8. Is it not simpler to use a visualiser on a IWB to show the good features of a child's work and engage the classroom to share ideas on how to improve it still?
     
  9. We've been encouraged also, but I've found it a bit of a hassle as well. Yes I might not be doing it right, but I find it far easier to just have all the connective, sentence openers etc scattered here and there around the room (rather than all on one display), and put up really good pieces of writing the children may have done as the outcome of the last unit, or whatever, on my literacy wall.

    Then again, I think it's beneficial for children to understand and remember the journey they made to complete a good piece of work.
     
  10. oldsomeman

    oldsomeman Star commenter

    All this working wall guff reminds me of years ago when the NC was ushered in,then we had to keep loads of children's work,,,share that work with out to children in the class and they had to evaluate it as a way of raising their own standards. It got junked along with all the assessments that no one ever read.i remember in a school i was in we filled a skip with all the children's work ..some which had never been looked at for over 3 years...3 years of P/C and recoding dumped.

    As a supply i see a variety of class rooms and rarely working walls.However, Some are effective in that they look good......but useless to a supply as often you do not know what as gone on before.

    Lots of classes have no workable display space unless i paste it on the IWB( assuming they have left the laptop or code for the computer) Usually desks are up against the wall and so the display is not 'see able' by all .Cupboards abound of built in furniture and the one whiteboard,if there is one, is on a different wall and so high up even I can not reach the top part of it.or so small its an A1 sized easel....with no paper free on it. Sugar paper you declare.yeah .in a strange school with none in the classroom.....tut tut cant use that is a counted resource! comes back the comment..........so stick it notes?,,,erm small ,only sort....get the kids to write on them...erm they are year 1 miss!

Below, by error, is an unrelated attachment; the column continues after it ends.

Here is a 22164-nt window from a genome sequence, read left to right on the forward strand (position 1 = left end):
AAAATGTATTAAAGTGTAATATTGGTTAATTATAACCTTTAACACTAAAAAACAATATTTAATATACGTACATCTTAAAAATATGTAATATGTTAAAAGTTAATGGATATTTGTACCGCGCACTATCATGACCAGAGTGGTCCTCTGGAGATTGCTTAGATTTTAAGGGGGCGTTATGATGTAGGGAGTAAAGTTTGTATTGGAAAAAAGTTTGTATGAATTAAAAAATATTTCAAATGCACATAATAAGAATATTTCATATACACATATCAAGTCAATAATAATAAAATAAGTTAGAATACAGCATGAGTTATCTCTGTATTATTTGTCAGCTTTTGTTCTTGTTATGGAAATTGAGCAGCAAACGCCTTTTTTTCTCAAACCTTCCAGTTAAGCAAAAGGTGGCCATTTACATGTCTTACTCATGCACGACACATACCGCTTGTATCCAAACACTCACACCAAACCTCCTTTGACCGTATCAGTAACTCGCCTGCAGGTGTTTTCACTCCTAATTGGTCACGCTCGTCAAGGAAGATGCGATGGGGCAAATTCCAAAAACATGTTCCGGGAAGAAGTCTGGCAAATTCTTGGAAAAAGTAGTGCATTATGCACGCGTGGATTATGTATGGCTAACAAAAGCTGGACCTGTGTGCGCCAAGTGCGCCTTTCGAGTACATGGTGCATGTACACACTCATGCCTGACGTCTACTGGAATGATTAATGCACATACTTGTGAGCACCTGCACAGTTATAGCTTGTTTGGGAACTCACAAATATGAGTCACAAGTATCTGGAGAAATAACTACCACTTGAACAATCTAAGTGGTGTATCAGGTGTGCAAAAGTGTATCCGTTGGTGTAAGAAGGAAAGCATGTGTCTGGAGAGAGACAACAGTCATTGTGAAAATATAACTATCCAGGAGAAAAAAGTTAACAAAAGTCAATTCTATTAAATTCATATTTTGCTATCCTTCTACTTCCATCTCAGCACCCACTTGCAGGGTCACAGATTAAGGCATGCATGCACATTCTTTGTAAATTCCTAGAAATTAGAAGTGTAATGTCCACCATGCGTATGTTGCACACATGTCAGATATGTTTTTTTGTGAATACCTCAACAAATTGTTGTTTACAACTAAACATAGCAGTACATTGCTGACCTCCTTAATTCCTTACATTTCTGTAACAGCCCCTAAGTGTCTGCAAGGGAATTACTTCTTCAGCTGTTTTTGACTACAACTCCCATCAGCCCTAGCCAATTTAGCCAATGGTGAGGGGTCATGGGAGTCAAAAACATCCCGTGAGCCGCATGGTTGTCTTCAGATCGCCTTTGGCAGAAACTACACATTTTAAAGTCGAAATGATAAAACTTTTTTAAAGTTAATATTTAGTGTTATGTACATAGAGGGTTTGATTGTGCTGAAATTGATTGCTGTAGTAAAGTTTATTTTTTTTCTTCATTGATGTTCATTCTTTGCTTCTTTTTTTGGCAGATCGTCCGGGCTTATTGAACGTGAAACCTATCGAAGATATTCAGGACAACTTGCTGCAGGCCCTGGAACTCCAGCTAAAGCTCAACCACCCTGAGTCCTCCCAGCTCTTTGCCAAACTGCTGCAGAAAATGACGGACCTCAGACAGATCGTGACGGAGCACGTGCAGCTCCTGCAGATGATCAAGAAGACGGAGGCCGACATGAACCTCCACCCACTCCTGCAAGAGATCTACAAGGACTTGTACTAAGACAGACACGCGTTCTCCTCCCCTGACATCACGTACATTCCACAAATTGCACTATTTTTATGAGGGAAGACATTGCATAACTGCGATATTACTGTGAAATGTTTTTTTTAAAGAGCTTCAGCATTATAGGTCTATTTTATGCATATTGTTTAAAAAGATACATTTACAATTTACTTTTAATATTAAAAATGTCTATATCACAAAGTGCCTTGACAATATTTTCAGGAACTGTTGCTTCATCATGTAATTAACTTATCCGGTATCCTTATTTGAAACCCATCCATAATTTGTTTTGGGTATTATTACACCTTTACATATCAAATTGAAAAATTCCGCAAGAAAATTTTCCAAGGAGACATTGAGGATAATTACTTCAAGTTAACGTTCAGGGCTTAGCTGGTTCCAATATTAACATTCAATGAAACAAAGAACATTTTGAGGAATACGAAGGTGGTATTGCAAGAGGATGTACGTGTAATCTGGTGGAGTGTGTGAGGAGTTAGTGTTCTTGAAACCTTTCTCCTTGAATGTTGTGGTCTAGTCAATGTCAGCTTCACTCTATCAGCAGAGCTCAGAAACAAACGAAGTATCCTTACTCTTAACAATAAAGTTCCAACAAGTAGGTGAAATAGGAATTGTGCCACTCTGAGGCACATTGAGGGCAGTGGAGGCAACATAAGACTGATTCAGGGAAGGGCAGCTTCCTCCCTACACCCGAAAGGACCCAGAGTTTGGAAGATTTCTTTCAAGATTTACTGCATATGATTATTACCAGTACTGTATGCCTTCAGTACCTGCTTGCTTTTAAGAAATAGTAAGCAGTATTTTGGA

I am not against working walls...useful for mind mapping and starter work or story and plays etc.....but each to their own......I would much sooner have the children sparked off in creative ways and supply the word technology they can access.
     
  11. noonan123

    noonan123 New commenter

    I do not like them to be honest, I have got one, but it is only because the current ht is a huge fan of them, but she is leaving at the end of this year and the deputy (soon to be head) has said she will leave it to the class teachers if they want one.

    I am currently in Year 4 and have one, try to use it, but to be honest, they are a waste of space in my classroom anyway, my classroom is already small, and personally I like my displays to be connectives and more fun etc. I am moving to year 2 next year and will certainly not have a working wall, I will put childrens work on the wall but not in the form of a working wall. I much prefer motivational displays, and connectives, tricky word tree, and things like that in my classroom.